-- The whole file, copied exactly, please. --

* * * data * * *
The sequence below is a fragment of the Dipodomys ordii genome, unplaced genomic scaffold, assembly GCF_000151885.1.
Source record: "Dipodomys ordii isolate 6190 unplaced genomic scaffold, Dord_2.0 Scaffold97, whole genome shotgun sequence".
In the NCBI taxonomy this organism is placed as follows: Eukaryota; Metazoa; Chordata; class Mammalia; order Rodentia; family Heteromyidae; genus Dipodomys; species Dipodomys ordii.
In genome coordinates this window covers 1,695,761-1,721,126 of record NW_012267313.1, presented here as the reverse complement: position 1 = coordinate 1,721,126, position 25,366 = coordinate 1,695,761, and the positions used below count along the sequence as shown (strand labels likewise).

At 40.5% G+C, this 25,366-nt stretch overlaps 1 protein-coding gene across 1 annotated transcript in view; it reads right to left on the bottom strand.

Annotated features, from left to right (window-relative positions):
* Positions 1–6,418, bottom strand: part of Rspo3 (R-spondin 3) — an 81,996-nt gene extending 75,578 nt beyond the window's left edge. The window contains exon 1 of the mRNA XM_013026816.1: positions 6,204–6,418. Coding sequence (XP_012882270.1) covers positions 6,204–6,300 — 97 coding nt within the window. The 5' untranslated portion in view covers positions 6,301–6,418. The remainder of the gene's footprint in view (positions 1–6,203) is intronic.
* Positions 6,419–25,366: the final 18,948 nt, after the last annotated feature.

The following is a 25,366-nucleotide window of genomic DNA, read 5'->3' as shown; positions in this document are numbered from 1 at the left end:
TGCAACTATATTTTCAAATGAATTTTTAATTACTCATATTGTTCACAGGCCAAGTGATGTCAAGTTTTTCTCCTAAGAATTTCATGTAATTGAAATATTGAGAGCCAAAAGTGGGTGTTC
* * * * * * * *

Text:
The sequence below is a fragment of the Dipodomys ordii genome, unplaced genomic scaffold, assembly GCF_000151885.1.
Source record: "Dipodomys ordii isolate 6190 unplaced genomic scaffold, Dord_2.0 Scaffold97, whole genome shotgun sequence".
In the NCBI taxonomy this organism is placed as follows: Eukaryota; Metazoa; Chordata; class Mammalia; order Rodentia; family Heteromyidae; genus Dipodomys; species Dipodomys ordii.
In genome coordinates this window covers 1,695,761-1,721,126 of record NW_012267313.1, presented here as the reverse complement: position 1 = coordinate 1,721,126, position 25,366 = coordinate 1,695,761, and the positions used below count along the sequence as shown (strand labels likewise).

At 40.5% G+C, this 25,366-nt stretch overlaps 1 protein-coding gene across 1 annotated transcript in view; it reads right to left on the bottom strand.

Annotated features, from left to right (window-relative positions):
* Positions 1–6,418, bottom strand: part of Rspo3 (R-spondin 3) — an 81,996-nt gene extending 75,578 nt beyond the window's left edge. The window contains exon 1 of the mRNA XM_013026816.1: positions 6,204–6,418. Coding sequence (XP_012882270.1) covers positions 6,204–6,300 — 97 coding nt within the window. The 5' untranslated portion in view covers positions 6,301–6,418. The remainder of the gene's footprint in view (positions 1–6,203) is intronic.
* Positions 6,419–25,366: the final 18,948 nt, after the last annotated feature.

The following is a 25,366-nucleotide window of genomic DNA, read 5'->3' as shown; positions in this document are numbered from 1 at the left end:
TGCAACTATATTTTCAAATGAATTTTTAATTACTCATATTGTTCACAGGCCAAGTGATGTCAAGTTTTTCTCCTAAGAATTTCATGTAATTGAAATATTGAGAGCCAAAAGTGGGTGTTC